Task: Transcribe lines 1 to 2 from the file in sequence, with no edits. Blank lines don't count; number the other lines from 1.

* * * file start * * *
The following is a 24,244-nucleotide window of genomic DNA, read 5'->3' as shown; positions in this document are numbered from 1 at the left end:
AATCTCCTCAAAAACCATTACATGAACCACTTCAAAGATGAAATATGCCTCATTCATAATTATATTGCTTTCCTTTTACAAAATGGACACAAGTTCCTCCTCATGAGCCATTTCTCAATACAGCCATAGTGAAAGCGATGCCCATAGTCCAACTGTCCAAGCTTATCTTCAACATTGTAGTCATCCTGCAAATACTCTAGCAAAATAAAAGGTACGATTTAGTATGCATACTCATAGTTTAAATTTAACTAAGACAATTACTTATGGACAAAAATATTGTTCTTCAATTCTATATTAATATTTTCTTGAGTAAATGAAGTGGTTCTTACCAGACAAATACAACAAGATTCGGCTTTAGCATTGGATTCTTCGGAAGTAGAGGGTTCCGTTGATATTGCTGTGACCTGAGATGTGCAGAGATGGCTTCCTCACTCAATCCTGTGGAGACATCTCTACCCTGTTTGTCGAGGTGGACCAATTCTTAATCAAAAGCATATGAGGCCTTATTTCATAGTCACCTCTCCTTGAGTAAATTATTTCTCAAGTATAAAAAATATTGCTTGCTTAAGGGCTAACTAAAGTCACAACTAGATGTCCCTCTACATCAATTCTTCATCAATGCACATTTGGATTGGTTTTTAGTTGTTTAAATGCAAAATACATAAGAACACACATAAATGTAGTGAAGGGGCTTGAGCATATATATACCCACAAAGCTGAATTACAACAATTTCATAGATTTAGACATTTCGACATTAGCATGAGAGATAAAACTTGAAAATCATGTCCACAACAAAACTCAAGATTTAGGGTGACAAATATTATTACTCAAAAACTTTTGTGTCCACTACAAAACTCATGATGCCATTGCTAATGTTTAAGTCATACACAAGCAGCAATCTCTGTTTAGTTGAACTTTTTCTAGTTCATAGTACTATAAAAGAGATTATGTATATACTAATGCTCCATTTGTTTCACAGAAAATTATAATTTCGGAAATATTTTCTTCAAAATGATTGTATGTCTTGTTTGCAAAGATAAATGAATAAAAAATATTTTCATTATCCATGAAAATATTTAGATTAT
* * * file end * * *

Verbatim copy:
The following is a 24,244-nucleotide window of genomic DNA, read 5'->3' as shown; positions in this document are numbered from 1 at the left end:
AATCTCCTCAAAAACCATTACATGAACCACTTCAAAGATGAAATATGCCTCATTCATAATTATATTGCTTTCCTTTTACAAAATGGACACAAGTTCCTCCTCATGAGCCATTTCTCAATACAGCCATAGTGAAAGCGATGCCCATAGTCCAACTGTCCAAGCTTATCTTCAACATTGTAGTCATCCTGCAAATACTCTAGCAAAATAAAAGGTACGATTTAGTATGCATACTCATAGTTTAAATTTAACTAAGACAATTACTTATGGACAAAAATATTGTTCTTCAATTCTATATTAATATTTTCTTGAGTAAATGAAGTGGTTCTTACCAGACAAATACAACAAGATTCGGCTTTAGCATTGGATTCTTCGGAAGTAGAGGGTTCCGTTGATATTGCTGTGACCTGAGATGTGCAGAGATGGCTTCCTCACTCAATCCTGTGGAGACATCTCTACCCTGTTTGTCGAGGTGGACCAATTCTTAATCAAAAGCATATGAGGCCTTATTTCATAGTCACCTCTCCTTGAGTAAATTATTTCTCAAGTATAAAAAATATTGCTTGCTTAAGGGCTAACTAAAGTCACAACTAGATGTCCCTCTACATCAATTCTTCATCAATGCACATTTGGATTGGTTTTTAGTTGTTTAAATGCAAAATACATAAGAACACACATAAATGTAGTGAAGGGGCTTGAGCATATATATACCCACAAAGCTGAATTACAACAATTTCATAGATTTAGACATTTCGACATTAGCATGAGAGATAAAACTTGAAAATCATGTCCACAACAAAACTCAAGATTTAGGGTGACAAATATTATTACTCAAAAACTTTTGTGTCCACTACAAAACTCATGATGCCATTGCTAATGTTTAAGTCATACACAAGCAGCAATCTCTGTTTAGTTGAACTTTTTCTAGTTCATAGTACTATAAAAGAGATTATGTATATACTAATGCTCCATTTGTTTCACAGAAAATTATAATTTCGGAAATATTTTCTTCAAAATGATTGTATGTCTTGTTTGCAAAGATAAATGAATAAAAAATATTTTCATTATCCATGAAAATATTTAGATTAT